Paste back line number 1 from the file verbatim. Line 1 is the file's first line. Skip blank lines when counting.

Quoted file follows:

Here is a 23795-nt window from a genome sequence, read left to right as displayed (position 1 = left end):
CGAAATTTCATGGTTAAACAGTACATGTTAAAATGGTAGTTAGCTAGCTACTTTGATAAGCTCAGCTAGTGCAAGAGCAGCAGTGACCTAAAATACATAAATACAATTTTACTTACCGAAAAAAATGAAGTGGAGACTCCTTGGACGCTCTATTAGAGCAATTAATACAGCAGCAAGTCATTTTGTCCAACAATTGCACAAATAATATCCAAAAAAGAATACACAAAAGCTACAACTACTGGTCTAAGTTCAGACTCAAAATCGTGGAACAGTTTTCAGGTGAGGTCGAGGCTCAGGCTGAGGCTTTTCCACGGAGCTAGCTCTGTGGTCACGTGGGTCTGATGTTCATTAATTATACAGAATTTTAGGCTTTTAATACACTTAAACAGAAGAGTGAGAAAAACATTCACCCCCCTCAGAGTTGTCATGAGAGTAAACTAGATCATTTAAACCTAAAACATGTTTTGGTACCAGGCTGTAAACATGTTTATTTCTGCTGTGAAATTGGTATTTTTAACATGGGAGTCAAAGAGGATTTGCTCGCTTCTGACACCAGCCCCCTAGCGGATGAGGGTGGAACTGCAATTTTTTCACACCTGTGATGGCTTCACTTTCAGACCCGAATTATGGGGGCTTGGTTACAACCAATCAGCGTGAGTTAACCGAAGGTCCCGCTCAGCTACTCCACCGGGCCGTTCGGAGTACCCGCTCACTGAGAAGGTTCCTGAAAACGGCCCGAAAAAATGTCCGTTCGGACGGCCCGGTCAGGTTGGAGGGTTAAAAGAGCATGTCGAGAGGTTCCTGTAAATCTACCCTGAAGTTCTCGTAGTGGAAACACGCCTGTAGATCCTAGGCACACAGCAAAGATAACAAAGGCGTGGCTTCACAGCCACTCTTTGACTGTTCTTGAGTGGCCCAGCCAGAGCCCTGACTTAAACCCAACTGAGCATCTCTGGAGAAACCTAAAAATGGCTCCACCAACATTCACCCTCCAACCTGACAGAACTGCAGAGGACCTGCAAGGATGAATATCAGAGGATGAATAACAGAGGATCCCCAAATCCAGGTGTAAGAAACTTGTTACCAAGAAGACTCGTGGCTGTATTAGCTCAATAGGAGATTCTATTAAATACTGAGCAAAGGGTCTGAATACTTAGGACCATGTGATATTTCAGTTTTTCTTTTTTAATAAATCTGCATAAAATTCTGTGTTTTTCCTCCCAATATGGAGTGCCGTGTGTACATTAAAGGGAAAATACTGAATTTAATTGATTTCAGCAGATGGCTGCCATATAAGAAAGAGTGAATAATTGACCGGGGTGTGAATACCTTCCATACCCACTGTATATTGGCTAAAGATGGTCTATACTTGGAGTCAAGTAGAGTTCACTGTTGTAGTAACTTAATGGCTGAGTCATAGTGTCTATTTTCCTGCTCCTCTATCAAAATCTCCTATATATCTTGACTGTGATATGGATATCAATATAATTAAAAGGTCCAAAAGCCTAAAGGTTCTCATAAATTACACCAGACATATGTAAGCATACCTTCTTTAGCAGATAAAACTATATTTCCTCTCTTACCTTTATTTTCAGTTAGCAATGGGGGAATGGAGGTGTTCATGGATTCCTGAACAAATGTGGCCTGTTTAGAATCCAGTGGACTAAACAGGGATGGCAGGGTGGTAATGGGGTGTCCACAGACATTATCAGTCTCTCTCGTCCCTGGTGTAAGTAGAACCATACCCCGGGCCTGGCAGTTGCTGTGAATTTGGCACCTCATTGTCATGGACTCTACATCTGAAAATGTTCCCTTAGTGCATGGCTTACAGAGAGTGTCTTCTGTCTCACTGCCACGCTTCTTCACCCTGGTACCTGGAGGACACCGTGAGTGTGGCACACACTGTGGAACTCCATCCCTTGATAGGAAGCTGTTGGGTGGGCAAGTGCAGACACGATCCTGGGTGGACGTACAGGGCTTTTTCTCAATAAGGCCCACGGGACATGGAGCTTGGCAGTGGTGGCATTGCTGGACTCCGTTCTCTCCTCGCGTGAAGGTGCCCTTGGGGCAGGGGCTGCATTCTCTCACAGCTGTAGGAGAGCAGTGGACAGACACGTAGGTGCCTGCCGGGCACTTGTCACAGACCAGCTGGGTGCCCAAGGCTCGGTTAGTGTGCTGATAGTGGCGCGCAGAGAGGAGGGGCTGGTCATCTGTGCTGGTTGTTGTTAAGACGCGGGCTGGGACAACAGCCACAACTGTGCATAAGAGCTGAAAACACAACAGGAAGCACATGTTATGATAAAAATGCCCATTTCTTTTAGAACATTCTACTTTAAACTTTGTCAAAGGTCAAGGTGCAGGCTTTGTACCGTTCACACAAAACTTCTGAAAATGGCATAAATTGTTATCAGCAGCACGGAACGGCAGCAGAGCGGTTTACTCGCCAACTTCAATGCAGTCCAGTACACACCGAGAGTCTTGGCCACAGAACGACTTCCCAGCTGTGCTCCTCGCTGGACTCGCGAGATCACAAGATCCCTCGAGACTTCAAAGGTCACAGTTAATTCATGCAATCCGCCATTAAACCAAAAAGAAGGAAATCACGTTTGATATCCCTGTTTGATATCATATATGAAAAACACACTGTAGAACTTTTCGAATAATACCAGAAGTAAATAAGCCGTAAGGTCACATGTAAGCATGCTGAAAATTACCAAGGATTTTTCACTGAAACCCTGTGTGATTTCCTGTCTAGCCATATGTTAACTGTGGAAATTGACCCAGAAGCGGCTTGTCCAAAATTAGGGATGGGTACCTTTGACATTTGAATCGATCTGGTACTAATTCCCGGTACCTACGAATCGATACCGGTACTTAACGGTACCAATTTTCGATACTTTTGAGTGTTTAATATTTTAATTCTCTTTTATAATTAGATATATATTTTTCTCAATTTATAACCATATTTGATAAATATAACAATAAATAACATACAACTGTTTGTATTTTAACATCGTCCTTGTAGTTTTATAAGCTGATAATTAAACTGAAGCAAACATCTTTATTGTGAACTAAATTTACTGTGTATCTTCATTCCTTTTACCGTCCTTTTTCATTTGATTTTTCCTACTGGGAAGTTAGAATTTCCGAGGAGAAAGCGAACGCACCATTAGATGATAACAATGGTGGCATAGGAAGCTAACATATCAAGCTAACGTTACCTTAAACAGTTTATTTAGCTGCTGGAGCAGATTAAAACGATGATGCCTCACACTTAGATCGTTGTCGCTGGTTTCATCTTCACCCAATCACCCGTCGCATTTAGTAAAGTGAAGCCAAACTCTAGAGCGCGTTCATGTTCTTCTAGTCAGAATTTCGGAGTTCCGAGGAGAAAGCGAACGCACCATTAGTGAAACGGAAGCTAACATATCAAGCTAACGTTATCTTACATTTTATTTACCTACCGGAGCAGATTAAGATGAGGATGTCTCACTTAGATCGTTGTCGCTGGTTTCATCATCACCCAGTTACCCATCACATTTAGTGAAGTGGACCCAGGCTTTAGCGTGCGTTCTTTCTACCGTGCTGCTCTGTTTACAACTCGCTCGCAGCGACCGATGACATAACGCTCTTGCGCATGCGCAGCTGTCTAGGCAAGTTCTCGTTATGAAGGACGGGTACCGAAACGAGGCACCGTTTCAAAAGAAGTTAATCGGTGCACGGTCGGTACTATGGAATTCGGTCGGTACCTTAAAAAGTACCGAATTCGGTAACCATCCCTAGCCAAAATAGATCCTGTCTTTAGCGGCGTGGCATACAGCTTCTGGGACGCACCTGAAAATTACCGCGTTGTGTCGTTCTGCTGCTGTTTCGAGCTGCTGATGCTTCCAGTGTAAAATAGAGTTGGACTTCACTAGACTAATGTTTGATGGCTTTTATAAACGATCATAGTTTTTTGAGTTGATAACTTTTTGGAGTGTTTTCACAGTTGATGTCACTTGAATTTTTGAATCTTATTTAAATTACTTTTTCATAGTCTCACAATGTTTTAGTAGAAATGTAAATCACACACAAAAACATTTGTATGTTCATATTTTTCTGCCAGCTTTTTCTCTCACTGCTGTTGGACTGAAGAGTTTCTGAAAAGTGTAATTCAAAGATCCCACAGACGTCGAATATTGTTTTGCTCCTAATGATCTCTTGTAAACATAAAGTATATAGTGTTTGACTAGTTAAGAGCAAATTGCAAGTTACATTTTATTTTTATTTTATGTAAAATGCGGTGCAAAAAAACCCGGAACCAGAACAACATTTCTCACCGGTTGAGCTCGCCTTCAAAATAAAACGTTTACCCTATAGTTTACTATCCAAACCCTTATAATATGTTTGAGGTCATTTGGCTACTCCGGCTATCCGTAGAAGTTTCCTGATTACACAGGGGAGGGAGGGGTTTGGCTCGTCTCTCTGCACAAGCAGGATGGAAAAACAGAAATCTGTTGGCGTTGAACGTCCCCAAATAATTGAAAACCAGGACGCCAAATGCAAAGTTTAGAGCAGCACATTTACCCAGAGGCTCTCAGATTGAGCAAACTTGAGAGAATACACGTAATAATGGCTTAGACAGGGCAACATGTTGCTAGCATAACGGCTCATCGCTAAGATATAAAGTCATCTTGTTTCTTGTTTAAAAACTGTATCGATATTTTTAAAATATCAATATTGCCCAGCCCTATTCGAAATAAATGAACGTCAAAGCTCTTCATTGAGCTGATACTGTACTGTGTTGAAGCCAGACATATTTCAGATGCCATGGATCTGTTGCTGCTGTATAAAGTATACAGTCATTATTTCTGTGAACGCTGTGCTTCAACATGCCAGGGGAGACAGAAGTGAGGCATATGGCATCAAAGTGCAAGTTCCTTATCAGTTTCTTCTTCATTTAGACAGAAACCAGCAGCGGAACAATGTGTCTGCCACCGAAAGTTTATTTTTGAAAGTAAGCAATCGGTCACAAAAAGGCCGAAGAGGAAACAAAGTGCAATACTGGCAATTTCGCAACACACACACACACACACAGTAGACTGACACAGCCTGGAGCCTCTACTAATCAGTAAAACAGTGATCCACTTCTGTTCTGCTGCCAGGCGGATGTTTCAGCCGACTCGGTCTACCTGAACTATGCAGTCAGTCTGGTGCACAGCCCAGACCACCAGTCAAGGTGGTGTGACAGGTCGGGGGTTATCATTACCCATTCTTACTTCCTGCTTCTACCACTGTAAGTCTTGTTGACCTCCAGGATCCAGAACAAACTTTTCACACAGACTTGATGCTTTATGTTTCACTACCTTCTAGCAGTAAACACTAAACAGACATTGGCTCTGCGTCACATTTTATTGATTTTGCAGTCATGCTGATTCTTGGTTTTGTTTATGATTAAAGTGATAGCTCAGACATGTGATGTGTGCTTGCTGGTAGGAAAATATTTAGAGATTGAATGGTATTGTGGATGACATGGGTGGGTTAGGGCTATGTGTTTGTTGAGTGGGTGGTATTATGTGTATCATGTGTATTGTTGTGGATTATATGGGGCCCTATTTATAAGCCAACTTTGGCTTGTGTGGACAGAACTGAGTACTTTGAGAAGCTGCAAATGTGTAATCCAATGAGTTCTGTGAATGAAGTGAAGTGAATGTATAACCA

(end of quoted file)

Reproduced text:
Here is a 23795-nt window from a genome sequence, read left to right as displayed (position 1 = left end):